Mishler goes one step further, arguing that lineages should be respected — not for how they can benefit humans, but intrinsically, as part of the web of life. He detests the term “ecosystem services,” which implies that the natural world exists to service humanity.
. . .The authors point out that the standard definition of a species is a population that cannot breed with closely related populations. But Mishler said this definition is muddied by the fact that there is often wide variation within a breeding population; sometimes two separate species can and do successfully interbreed, and some species don’t breed at all.
. . .“Alan Templeton summarized it most succinctly: The trouble with species is too little sex and too much sex,” he said. “There are asexual groups that don’t do sex at all, but still have lineages. And then there are plants, like the orchid, which can just about be crossed with every other orchid, yet they’re bizarrely different from each other. So, reproductive compatibility, while a nice idea, just doesn’t work empirically.”
Species also can evolve because they get separated geographically or ecologically, not because of an inability to breed.
A more natural grouping is by lineage — ancestor-descendant pairs connected across time — or by clade, which consists of all the descendants of a creature.
Mishler and his colleagues have argued for years that species aren’t real, but their views haven’t gained any traction in the biological community beyond those few people who already reject the reality of species. Perhaps that explains this book.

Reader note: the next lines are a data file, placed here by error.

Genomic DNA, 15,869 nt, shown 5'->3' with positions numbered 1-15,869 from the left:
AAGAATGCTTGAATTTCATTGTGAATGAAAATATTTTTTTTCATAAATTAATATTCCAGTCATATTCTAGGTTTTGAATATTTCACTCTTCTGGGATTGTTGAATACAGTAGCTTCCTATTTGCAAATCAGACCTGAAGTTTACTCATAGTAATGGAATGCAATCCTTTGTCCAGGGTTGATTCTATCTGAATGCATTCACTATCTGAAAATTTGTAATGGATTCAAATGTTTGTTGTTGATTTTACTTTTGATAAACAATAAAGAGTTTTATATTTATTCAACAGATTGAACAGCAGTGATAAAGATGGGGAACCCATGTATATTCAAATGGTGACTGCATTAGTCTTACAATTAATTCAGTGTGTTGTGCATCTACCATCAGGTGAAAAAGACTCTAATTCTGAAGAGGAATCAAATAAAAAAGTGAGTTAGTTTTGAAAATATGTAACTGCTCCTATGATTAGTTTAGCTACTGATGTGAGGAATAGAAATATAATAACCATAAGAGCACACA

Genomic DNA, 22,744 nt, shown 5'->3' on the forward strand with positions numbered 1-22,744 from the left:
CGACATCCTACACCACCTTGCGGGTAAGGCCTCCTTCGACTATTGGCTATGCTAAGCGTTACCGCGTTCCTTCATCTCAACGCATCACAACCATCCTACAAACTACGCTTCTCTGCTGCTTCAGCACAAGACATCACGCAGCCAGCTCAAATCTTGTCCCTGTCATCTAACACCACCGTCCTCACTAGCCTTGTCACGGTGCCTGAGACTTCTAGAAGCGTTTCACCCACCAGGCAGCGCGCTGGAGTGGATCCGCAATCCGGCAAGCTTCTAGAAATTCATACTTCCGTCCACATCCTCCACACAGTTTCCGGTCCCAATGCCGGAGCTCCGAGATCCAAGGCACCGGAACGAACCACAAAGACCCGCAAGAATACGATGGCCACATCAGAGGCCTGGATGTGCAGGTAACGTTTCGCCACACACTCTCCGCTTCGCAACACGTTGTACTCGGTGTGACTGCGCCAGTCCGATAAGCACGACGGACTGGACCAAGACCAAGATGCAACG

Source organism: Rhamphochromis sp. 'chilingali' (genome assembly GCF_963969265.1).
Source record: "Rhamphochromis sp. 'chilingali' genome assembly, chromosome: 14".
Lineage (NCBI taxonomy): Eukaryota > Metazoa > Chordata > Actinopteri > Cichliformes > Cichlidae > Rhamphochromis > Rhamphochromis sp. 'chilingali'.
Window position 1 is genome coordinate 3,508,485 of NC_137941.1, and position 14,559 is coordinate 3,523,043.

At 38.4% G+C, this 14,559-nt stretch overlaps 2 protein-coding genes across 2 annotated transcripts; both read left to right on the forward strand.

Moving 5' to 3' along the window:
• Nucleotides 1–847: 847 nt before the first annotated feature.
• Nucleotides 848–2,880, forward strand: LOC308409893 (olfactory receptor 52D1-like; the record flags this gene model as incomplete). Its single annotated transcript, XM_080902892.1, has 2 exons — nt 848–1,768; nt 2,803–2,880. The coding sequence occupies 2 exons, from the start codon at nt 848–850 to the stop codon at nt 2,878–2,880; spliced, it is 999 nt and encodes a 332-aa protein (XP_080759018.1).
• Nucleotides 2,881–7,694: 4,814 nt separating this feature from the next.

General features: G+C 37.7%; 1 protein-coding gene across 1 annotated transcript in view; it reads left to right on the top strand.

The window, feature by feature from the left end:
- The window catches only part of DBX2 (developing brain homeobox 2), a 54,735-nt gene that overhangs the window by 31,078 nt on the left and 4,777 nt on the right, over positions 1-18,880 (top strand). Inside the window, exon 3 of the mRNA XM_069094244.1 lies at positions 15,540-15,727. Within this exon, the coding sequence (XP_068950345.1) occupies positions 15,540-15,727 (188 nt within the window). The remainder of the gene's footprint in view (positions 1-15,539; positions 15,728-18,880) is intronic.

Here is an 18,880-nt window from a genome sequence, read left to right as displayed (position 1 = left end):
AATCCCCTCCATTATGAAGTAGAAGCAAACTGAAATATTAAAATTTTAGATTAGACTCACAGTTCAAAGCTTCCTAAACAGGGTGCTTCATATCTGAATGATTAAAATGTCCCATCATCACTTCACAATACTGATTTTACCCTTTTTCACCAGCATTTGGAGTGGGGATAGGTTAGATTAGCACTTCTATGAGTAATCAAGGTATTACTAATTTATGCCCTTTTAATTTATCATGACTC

The biological species concept (BSC), used by nearly all evolutionists, including me, is based on reproduction: a species consists of a group of populations whose members can exchange genes with each other, but cannot exchange genes with members of different species—where the different species live in the same area in nature—because there are barriers that impede genetic exchange between different species.
Now the entire first chapter of our book Speciation, by Coyne and Orr, is a defense of the BSC, a discussion of its problems (no, it’s not perfect), and an argument that it’s superior to all other species concepts because it gives us a handle on why organisms in nature don’t form a spectrum (see the Appendix for a discussion of alternative species concepts, including “lineage concepts” mentioned by Mishler).